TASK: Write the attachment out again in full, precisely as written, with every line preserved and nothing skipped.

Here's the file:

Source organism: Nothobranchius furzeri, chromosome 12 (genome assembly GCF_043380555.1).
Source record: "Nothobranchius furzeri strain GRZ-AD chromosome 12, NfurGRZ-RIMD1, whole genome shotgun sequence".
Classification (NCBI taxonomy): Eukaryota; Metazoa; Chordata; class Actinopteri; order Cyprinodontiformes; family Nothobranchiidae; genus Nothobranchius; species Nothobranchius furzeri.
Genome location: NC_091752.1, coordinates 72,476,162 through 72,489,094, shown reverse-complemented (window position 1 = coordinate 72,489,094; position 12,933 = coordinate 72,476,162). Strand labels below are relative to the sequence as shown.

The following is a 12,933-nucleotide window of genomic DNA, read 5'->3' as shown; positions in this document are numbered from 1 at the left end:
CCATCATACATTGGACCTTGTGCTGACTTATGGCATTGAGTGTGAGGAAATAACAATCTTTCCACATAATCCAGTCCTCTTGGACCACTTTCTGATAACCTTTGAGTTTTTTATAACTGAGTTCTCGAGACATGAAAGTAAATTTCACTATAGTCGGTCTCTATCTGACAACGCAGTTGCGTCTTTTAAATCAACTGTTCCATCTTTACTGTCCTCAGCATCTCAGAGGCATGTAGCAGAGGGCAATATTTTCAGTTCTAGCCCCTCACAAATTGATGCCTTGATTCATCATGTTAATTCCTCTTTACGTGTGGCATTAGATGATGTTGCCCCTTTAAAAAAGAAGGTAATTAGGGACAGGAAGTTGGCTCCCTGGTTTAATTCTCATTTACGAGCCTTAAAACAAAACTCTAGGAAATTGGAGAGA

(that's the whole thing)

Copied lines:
Source organism: Nothobranchius furzeri, chromosome 12 (genome assembly GCF_043380555.1).
Source record: "Nothobranchius furzeri strain GRZ-AD chromosome 12, NfurGRZ-RIMD1, whole genome shotgun sequence".
Classification (NCBI taxonomy): Eukaryota; Metazoa; Chordata; class Actinopteri; order Cyprinodontiformes; family Nothobranchiidae; genus Nothobranchius; species Nothobranchius furzeri.
Genome location: NC_091752.1, coordinates 72,476,162 through 72,489,094, shown reverse-complemented (window position 1 = coordinate 72,489,094; position 12,933 = coordinate 72,476,162). Strand labels below are relative to the sequence as shown.

The following is a 12,933-nucleotide window of genomic DNA, read 5'->3' as shown; positions in this document are numbered from 1 at the left end:
CCATCATACATTGGACCTTGTGCTGACTTATGGCATTGAGTGTGAGGAAATAACAATCTTTCCACATAATCCAGTCCTCTTGGACCACTTTCTGATAACCTTTGAGTTTTTTATAACTGAGTTCTCGAGACATGAAAGTAAATTTCACTATAGTCGGTCTCTATCTGACAACGCAGTTGCGTCTTTTAAATCAACTGTTCCATCTTTACTGTCCTCAGCATCTCAGAGGCATGTAGCAGAGGGCAATATTTTCAGTTCTAGCCCCTCACAAATTGATGCCTTGATTCATCATGTTAATTCCTCTTTACGTGTGGCATTAGATGATGTTGCCCCTTTAAAAAAGAAGGTAATTAGGGACAGGAAGTTGGCTCCCTGGTTTAATTCTCATTTACGAGCCTTAAAACAAAACTCTAGGAAATTGGAGAGA